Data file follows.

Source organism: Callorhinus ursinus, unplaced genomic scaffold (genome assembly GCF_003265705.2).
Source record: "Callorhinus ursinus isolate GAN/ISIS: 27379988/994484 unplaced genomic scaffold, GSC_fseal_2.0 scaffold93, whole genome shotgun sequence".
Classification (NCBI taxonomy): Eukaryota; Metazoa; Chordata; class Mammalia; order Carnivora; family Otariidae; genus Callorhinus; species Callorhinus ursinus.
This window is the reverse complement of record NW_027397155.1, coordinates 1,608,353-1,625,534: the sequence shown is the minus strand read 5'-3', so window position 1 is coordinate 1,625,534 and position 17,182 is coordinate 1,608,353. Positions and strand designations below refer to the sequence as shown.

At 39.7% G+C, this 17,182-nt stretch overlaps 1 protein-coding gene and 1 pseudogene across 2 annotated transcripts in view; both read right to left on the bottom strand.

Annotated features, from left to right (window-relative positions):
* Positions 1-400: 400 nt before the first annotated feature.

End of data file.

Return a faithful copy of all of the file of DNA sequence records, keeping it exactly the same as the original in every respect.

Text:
Source organism: Callorhinus ursinus, unplaced genomic scaffold (genome assembly GCF_003265705.2).
Source record: "Callorhinus ursinus isolate GAN/ISIS: 27379988/994484 unplaced genomic scaffold, GSC_fseal_2.0 scaffold93, whole genome shotgun sequence".
Classification (NCBI taxonomy): Eukaryota; Metazoa; Chordata; class Mammalia; order Carnivora; family Otariidae; genus Callorhinus; species Callorhinus ursinus.
This window is the reverse complement of record NW_027397155.1, coordinates 1,608,353-1,625,534: the sequence shown is the minus strand read 5'-3', so window position 1 is coordinate 1,625,534 and position 17,182 is coordinate 1,608,353. Positions and strand designations below refer to the sequence as shown.

At 39.7% G+C, this 17,182-nt stretch overlaps 1 protein-coding gene and 1 pseudogene across 2 annotated transcripts in view; both read right to left on the bottom strand.

Annotated features, from left to right (window-relative positions):
* Positions 1-400: 400 nt before the first annotated feature.